For Christmas I received a Kindle Fire and I am so thrilled! Since it is back lit, I can read in the dark! I love that one feature probably more than any other. It seems I spend a lot of time riding in a dark car and have always felt like I was wasting time -- now I can read! Yes, I've had book lights for regular books, but they never seem to focus where I need them to.
What I did not have was a cover for the Kindle so decided to make one.
This is what it looks like when it is closed.
It was simple to make. This isn't exactly a tutorial, but it is an outline of what I did to make this cover -- the first of others since I learned a lot making it. I also missed photographing several of the steps. I was hurrying, as usual!
First I measured the Kindle and decided how much of it I wanted covered -- be sure to add the depth of the e-reader you have if you decide to do this. I decided I wanted it to look like a clutch purse.
I made the inside first by cutting a layer of fabric (yellow with bees for mine) and a layer of batting both slightly larger than the size needed for the final cover to allow for shrinkage during the quilting process. Then I quilted the two layers together with a meandering stitch.
This is what it looked like at this point. I measured the corners of the Kindle for placement and attached 1/4" black elastic for all four corners to hold the Kindle in place.
Next I prepared the outside fabric -- cutting it the size I needed plus seam allowances.
I took a graphic from The Graphics Fairy which was the bee with the wreath. I have also used this graphic on a lamp which I'll show you sometime.
I printed it on Avery T-Shirt Transfer paper to iron on the fabric -- in this case a cream colored canvas.
Follow the instructions on the package to make sure the graphic transfers well. I think I should have ironed a bit longer as it wasn't quite as dark as I would have liked.
It looks fine here, but next I decided to add the word Paris and I did this using my computer, a light table and a Sharpie pen.
First I used a scrolly font to print out the word Paris in the size I wanted. Then I placed it on the light table using drafting tape to hold it in place and put the fabric over the top centering Paris under the bee/wreath.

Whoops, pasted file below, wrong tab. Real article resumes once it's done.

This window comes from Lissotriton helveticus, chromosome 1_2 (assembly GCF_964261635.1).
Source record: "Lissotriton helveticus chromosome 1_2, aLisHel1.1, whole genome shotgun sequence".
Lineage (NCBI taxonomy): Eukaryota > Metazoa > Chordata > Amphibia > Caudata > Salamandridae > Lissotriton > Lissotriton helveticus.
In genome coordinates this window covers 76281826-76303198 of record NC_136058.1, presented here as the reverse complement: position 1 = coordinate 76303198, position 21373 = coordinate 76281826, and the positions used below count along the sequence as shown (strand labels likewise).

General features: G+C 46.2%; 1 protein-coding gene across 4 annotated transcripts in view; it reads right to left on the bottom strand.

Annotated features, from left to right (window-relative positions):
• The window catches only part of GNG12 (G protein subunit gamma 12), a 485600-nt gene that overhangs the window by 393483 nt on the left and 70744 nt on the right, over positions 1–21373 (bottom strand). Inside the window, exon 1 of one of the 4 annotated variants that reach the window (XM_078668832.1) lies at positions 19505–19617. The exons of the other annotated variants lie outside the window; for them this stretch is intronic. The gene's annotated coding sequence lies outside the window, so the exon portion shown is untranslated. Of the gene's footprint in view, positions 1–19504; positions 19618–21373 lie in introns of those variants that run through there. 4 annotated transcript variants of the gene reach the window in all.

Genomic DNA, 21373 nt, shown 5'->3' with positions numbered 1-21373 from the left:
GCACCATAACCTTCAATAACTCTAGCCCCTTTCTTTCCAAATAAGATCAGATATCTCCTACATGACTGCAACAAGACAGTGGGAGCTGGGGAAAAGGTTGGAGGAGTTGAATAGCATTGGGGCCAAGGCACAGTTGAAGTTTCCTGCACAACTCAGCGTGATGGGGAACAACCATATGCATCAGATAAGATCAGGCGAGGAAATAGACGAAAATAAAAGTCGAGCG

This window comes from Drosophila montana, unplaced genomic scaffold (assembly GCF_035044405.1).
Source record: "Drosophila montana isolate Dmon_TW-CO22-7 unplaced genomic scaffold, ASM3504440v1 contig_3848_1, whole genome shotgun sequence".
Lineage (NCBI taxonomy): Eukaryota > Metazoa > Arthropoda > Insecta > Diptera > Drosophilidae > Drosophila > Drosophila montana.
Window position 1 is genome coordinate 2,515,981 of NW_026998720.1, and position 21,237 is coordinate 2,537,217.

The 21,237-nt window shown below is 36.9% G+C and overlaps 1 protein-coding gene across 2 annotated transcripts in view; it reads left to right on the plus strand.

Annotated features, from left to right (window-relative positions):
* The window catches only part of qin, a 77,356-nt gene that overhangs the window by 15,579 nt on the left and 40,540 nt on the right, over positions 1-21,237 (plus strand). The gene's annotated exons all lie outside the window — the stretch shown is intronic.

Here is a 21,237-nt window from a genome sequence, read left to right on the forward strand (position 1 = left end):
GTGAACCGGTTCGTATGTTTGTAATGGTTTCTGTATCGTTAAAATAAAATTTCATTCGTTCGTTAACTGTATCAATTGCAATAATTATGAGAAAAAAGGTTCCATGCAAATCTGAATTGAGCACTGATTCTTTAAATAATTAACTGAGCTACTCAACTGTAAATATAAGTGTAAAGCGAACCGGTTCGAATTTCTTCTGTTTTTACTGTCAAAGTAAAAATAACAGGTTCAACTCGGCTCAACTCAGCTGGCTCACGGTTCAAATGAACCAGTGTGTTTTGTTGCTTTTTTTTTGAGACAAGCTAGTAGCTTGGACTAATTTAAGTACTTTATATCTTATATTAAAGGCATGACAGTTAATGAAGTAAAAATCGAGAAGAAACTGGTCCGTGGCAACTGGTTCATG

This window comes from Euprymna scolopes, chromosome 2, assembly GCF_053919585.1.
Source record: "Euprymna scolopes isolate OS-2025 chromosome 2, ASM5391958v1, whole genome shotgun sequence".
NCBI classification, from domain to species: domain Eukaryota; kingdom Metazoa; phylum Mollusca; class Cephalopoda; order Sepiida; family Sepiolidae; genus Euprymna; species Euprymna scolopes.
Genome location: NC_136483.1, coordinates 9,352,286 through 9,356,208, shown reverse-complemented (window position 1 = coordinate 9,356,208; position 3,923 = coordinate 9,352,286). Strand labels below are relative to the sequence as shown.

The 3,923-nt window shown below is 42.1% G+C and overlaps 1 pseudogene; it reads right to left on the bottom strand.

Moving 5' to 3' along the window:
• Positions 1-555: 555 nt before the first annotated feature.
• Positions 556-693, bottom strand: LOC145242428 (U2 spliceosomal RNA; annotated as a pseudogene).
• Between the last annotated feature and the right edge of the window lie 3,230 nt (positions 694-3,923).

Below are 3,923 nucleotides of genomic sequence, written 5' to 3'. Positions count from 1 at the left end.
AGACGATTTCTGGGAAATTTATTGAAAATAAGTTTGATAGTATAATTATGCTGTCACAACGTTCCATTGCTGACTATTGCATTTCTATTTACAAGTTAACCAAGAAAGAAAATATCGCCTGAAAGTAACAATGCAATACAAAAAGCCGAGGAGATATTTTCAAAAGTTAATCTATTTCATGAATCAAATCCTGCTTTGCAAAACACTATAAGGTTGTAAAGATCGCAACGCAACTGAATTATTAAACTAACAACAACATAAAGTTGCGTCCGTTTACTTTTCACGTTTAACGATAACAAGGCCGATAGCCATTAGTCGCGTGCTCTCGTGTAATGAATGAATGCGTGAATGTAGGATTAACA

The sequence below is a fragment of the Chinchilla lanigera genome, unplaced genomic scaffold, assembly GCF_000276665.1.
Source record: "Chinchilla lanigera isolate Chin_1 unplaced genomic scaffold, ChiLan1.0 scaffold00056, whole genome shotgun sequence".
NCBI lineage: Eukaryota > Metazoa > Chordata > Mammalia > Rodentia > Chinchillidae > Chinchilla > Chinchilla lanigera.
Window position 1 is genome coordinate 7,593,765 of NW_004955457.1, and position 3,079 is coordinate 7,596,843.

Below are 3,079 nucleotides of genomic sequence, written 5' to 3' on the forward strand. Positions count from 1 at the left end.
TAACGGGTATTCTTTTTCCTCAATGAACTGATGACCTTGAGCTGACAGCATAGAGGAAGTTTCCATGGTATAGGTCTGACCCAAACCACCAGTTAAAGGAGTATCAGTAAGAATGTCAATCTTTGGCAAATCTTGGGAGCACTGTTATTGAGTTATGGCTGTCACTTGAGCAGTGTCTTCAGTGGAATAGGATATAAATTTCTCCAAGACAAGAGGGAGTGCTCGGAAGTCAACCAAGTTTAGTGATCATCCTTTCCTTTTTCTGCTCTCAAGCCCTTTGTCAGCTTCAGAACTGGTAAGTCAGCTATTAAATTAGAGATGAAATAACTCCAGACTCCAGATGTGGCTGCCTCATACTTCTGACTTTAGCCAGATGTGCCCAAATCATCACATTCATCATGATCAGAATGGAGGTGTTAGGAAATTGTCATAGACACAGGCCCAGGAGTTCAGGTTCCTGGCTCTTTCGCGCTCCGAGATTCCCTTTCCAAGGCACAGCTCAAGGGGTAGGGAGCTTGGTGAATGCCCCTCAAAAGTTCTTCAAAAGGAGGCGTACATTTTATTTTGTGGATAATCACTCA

I traced the Paris using the Sharpie which came out a bit darker than the bee/wreath, which is why I think I should have iron a bit longer during the transfer process.
Next, I trimmed the inside and put the outside right sides together with it making sure the ends of the black elastic were pinned in place. I stitched around the edges using a 1/2" seam allowance and leaving a 4" or so opening for turning. After pressing, I top stitched close to the edge for a sharper edge.
Can you see what I did not do?
I really meant to add a Velcro closure which needed to be added when the elastic was put in place several steps back! It does work this way, though.
The next one might have a zipper closing around the outside, but I do like the fact that it is easy to get to the power button and it is also open so the Kindle can be easily charged while the cover is closed.
So this ends up being a prototype for future Kindle covers that will be improved, I'm sure.
So that is it -- as my husband says, "It looks like it is just your style." I agree.
What do you think? Any suggestions for what you would want in a Kindle or Nook or other e-reader cover?
Oh, yes, I do still read traditional books, but they aren't back lit so only when it is light!
Until next time!
I've liked up with The Graphics Fairy Brag Monday